Monday, November 12, 2007

Girls in Cleats

A new book by Laura Pappano and Eileen McDonagh, Playing With The Boys: Why Separate Is Not Equal, challenges the popular perception that since girls now play soccer, all is now equal when it comes to women and sports.

Says Pappano in an interview at the publisher's website, "The biggest challenge is that women are often afraid to challenge the status quo for fear of losing what “progress” has been made. The problem is that we have codified a system of organized sports which places male athletes at the center and female athletes at the periphery."

And what about Title IX?: "Title IX opened doors for females to play sports, but it opened sex-segregated doors, effectively limiting women’s athletics to second-class status. Title IX never demanded equality - only improvement - and it is not well-enforced and budgets for female sports dwarf spending on men’s sports, particularly football. Ticket prices for women’s events are lower than comparable men’s teams- even when a team (like the University of Tennessee Lady Vols basketball team) far outperforms its male counterpart on the national stage. Publicity, television and print exposure for men’s teams remain the primary focus of college sports offices. This is not fair, particularly at institutions receiving federal funds. We need a wholesale re-thinking of the way organized sports are structured and supported."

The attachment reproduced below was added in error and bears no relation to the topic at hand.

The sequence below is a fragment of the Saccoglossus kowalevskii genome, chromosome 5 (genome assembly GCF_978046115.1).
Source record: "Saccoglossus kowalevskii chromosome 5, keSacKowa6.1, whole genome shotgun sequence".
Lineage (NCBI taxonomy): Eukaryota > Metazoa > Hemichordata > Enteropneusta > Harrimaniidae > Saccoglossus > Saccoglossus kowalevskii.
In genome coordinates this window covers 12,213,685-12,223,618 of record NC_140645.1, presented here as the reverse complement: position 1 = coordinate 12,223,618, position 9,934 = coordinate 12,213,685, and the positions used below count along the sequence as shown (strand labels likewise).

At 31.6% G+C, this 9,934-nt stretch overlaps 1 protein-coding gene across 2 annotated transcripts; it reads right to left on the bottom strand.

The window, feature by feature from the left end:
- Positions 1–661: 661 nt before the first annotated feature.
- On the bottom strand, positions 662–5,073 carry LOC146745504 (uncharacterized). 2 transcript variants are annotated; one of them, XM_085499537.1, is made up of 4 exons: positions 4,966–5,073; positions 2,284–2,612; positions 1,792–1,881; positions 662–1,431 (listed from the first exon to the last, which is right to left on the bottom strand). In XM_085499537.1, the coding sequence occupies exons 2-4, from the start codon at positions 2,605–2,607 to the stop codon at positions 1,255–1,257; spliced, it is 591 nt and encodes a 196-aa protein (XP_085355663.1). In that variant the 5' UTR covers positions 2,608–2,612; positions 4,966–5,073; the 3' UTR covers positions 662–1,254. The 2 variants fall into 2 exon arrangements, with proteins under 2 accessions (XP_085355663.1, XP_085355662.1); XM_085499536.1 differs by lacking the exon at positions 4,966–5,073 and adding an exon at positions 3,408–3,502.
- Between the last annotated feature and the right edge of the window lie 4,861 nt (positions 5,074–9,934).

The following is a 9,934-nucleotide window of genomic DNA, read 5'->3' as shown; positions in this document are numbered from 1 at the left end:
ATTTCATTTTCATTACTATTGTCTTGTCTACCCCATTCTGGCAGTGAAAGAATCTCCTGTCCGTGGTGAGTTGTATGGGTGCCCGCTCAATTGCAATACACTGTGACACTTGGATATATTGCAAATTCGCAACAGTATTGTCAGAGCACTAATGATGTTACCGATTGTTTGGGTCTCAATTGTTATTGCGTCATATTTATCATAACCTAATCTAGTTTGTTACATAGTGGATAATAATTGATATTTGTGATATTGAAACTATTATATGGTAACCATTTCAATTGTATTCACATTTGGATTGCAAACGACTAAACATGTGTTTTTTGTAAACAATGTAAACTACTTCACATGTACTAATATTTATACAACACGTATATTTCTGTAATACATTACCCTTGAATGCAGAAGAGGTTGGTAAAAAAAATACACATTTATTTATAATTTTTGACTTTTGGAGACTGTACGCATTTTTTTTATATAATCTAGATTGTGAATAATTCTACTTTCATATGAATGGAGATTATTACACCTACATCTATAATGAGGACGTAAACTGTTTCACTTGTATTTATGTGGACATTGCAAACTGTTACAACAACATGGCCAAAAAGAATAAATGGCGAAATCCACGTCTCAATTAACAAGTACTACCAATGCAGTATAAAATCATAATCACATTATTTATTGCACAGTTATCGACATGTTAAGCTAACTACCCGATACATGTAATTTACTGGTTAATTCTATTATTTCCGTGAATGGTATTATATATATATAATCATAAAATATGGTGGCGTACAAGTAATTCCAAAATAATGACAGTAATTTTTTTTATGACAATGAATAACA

(The pic is Zoe Fairlie, daughter of my bestie on the west coast, Rebecca London.)

1 comment:

Anonymous said...

There was a letter to the editor in our local paper not too long ago complaining that girls' sports gets short shrift in the local sports pages. Even when there is a fabulous girls' event, and they win, the paper covers the standard boys event instead. Since then, I have noticed that there has been more coverage. Just another example of gender inequality that is so pervasive, we hardly even notice it.